JOHN PRENDERGAST: I think we saw throughout the summer an improvement in humanitarian access because the international spotlight was so bright. I mean, you had Secretary Powell and the secretary-general of the United Nations visiting Sudan and putting a spotlight on those obstacles and those restrictions to providing assistance.
Since August we've seen another sort of decline in that access as the spotlight has shifted to other issues like the issue of deploying cease-fire... these monitors from the African Union. There has been less effort undertaken to ensure that humanitarian access continues to improve. So what we have now: Increased numbers of people who are at risk. We're now in the order of 2.25 million people who need food assistance now, but we are only reaching about a million to a 1.25 million of these people.
After all this information, all this attention, all this political pressure-- alleged political pressure-- we have still half of the people who are at risk of starvation, at risk of grave humanitarian need, not receiving assistance.
MARGARET WARNER: How do you explain that, Mr. Ali Dinar?
ALI ALI DINAR: I think the Sudanese government is just taking a chance because there is no teeth to all the international threats for it to respect what it signs, to respect what it says with regard to protecting the civilians. And to the extent that even at the time when we labeled what is happening in Darfur as genocide, but there's no active steps, which is mandated by the convention when a genocide like this occurs.
So I think that the Sudanese government is seeing that there is not much is coming against it, because for a time now we are consumed about the actors in the ground; we are consumed about depicting this thing as between Africans and Arabs; and consumed also by depicting this affair is mainly by Janjaweed, and we never go behind that. I think, who created the Janjaweed? Who brought the Janjaweed? Who orchestrated all these human disasters in Darfur?
MARGARET WARNER: A quick follow-up to you, Mr. Ali Dinar. What is your view, if you can sum it up in a nutshell, of why the government is taking this course? In other words, should we take at face value that they simply wanted to create these militias as a counterinsurgency against the rebels, or is there something else going on?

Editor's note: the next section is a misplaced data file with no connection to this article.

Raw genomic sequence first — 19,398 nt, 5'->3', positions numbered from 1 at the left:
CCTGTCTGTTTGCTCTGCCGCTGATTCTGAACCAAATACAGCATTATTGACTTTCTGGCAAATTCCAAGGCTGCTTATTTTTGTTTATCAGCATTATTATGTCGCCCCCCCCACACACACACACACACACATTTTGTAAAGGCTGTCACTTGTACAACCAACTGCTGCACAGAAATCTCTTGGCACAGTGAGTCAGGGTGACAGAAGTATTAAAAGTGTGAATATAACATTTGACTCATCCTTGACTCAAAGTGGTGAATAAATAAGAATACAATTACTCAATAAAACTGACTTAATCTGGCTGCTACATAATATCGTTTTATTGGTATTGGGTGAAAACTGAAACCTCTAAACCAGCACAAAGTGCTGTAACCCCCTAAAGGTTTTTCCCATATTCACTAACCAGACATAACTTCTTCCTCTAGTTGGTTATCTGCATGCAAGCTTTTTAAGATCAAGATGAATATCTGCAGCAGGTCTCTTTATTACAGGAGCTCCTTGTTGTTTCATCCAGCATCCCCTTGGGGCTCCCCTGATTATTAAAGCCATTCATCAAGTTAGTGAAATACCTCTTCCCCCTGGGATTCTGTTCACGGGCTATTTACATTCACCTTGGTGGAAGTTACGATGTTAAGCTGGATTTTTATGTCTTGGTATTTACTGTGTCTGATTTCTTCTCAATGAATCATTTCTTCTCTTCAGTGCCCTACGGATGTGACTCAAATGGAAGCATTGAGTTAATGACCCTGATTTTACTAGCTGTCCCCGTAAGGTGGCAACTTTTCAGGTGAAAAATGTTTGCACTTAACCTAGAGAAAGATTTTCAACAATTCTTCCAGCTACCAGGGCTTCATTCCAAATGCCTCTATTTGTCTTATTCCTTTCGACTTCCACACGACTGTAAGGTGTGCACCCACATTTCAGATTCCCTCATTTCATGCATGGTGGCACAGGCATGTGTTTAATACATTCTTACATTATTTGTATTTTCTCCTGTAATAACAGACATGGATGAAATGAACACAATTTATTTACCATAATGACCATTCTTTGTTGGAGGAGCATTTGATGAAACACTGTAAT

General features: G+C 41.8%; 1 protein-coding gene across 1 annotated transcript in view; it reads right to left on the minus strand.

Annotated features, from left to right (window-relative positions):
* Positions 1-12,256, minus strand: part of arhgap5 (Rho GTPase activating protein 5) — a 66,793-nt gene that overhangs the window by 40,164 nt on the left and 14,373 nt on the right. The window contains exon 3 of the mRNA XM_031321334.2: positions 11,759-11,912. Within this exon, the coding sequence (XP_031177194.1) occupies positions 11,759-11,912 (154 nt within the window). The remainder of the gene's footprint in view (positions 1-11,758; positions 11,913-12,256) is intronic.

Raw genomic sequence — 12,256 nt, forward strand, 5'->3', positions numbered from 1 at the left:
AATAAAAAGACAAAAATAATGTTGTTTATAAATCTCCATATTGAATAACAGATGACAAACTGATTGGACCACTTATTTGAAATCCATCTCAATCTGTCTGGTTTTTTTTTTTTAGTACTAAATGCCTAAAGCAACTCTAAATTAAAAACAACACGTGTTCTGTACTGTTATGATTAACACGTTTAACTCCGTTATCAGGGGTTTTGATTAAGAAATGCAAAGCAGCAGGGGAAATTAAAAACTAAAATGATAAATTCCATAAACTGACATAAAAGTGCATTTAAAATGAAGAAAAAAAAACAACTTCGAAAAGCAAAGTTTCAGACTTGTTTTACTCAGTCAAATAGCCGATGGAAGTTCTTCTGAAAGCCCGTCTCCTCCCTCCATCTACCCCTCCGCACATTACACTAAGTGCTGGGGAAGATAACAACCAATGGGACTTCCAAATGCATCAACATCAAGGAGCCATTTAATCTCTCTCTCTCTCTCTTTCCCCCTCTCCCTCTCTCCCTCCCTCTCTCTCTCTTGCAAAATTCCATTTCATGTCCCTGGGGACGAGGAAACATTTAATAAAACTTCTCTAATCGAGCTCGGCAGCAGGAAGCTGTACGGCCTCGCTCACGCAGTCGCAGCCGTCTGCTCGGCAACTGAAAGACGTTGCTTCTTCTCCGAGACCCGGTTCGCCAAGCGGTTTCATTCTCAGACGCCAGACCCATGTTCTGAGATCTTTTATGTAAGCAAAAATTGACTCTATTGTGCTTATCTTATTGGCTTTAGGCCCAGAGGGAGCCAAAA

ALI ALI DINAR: I mean, the government, at some point it has miscalculation in doing this, but creating a militia, fighting the insurgency side by side against a rebel, this is not something new, because the government did the same thing with the same casualties in southern Sudan, in the Nuba Mountains and the world never said anything. So it was under that assumption that what it will do in Darfur, it will just go like... as it did in the past.
MARGARET WARNER: Mr. Prendergast, final quick question to you. After Rwanda, the western powers said "never again." Why hasn't the Security Council moved with more urgency to do whatever it takes to stop the violence, the killing, the ethnic cleansing?
JOHN PRENDERGAST: We have no system; we have no approach in the international community to deal with mass atrocities in peripheral zones of the world like Africa. So we just... we scramble around in an ad hoc way every time. But in the Sudan case I think we have two specific things. The first one is the sovereignty issue. That is, we are not going to go in there without the sovereign consent of the government of Sudan.
And secondly, oil. A number of the Security Council members have investments in the oil sector in Sudan and they're not going to go against the Sudanese government. That's the sad fact.
MARGARET WARNER: All right, and we have to leave it there. John Prendergast and Ali Ali Dinar, thank you both.
JOHN PRENDERGAST: Thank you.